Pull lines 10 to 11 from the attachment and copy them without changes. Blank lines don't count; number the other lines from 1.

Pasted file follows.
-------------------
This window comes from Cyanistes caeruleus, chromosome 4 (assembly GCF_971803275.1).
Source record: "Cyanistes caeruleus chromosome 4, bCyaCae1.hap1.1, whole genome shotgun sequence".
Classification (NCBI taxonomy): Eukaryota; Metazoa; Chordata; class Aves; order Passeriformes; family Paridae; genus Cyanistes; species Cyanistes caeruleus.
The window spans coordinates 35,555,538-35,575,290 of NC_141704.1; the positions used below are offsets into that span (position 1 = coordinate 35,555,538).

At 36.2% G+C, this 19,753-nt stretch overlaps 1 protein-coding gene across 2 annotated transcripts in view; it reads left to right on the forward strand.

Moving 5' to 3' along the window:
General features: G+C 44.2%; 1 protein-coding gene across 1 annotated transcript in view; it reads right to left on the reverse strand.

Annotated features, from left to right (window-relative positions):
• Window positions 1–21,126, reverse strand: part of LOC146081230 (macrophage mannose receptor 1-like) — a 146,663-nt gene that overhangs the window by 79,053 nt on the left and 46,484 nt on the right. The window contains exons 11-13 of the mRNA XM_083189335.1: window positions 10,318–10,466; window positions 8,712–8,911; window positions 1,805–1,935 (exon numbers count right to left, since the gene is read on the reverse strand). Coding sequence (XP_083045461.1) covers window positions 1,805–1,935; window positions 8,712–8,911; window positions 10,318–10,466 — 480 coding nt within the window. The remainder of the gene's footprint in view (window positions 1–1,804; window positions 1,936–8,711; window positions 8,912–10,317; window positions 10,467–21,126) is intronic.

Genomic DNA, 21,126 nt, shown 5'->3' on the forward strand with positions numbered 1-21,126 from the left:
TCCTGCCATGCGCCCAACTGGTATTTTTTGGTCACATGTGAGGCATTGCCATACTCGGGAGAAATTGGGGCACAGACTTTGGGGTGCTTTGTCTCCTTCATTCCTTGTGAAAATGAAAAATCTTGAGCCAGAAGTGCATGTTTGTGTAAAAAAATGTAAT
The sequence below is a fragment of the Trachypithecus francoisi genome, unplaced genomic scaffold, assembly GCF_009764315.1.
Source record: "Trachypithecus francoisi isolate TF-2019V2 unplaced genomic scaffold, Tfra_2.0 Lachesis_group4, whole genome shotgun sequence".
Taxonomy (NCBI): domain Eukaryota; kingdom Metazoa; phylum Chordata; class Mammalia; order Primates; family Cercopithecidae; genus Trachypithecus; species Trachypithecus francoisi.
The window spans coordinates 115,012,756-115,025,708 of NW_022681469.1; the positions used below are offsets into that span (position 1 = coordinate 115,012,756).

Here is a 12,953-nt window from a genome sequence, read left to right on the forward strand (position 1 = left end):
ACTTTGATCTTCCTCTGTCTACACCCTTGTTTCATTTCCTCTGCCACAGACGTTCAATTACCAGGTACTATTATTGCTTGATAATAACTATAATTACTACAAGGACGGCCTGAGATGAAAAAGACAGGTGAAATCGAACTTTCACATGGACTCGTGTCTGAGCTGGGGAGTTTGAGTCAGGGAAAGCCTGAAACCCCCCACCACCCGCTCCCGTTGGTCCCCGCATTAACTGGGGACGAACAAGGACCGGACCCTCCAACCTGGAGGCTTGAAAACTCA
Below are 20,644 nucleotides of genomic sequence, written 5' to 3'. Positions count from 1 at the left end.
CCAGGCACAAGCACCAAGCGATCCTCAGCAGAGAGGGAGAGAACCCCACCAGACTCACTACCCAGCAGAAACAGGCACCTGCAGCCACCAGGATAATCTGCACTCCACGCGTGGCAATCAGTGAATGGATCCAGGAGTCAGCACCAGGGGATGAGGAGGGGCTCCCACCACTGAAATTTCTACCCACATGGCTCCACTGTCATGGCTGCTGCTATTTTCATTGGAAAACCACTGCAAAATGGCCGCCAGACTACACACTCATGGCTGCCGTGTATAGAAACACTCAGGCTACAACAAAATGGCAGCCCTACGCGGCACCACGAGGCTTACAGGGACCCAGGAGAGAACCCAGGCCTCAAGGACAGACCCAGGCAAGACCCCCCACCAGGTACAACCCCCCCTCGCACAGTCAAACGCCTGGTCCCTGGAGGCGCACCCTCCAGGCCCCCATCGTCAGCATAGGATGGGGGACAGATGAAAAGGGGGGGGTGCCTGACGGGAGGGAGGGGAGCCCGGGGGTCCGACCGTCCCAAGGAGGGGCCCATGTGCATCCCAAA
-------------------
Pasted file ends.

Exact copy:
Genomic DNA, 21,126 nt, shown 5'->3' on the forward strand with positions numbered 1-21,126 from the left:
TCCTGCCATGCGCCCAACTGGTATTTTTTGGTCACATGTGAGGCATTGCCATACTCGGGAGAAATTGGGGCACAGACTTTGGGGTGCTTTGTCTCCTTCATTCCTTGTGAAAATGAAAAATCTTGAGCCAGAAGTGCATGTTTGTGTAAAAAAATGTAAT